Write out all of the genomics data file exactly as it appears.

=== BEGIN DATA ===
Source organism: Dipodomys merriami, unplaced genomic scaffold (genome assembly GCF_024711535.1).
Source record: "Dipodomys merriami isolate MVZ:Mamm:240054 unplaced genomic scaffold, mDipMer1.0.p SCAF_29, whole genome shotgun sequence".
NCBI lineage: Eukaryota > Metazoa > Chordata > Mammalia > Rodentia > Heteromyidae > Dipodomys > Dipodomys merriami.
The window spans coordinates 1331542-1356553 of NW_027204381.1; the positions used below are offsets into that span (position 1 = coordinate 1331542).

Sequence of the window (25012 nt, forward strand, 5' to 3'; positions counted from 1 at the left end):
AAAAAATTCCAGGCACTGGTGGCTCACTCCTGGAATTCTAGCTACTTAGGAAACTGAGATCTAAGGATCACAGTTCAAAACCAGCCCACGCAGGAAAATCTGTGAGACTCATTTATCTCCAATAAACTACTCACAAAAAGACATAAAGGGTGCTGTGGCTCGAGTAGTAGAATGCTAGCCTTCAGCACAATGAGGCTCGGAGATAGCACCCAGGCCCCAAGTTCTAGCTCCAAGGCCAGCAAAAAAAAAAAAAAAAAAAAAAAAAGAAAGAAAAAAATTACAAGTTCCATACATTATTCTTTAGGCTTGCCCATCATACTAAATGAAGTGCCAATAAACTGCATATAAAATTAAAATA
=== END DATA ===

Source organism: Dipodomys merriami, unplaced genomic scaffold (genome assembly GCF_024711535.1).
Source record: "Dipodomys merriami isolate MVZ:Mamm:240054 unplaced genomic scaffold, mDipMer1.0.p SCAF_29, whole genome shotgun sequence".
NCBI lineage: Eukaryota > Metazoa > Chordata > Mammalia > Rodentia > Heteromyidae > Dipodomys > Dipodomys merriami.
The window spans coordinates 1331542-1356553 of NW_027204381.1; the positions used below are offsets into that span (position 1 = coordinate 1331542).

Sequence of the window (25012 nt, forward strand, 5' to 3'; positions counted from 1 at the left end):
AAAAAATTCCAGGCACTGGTGGCTCACTCCTGGAATTCTAGCTACTTAGGAAACTGAGATCTAAGGATCACAGTTCAAAACCAGCCCACGCAGGAAAATCTGTGAGACTCATTTATCTCCAATAAACTACTCACAAAAAGACATAAAGGGTGCTGTGGCTCGAGTAGTAGAATGCTAGCCTTCAGCACAATGAGGCTCGGAGATAGCACCCAGGCCCCAAGTTCTAGCTCCAAGGCCAGCAAAAAAAAAAAAAAAAAAAAAAAAAGAAAGAAAAAAATTACAAGTTCCATACATTATTCTTTAGGCTTGCCCATCATACTAAATGAAGTGCCAATAAACTGCATATAAAATTAAAATA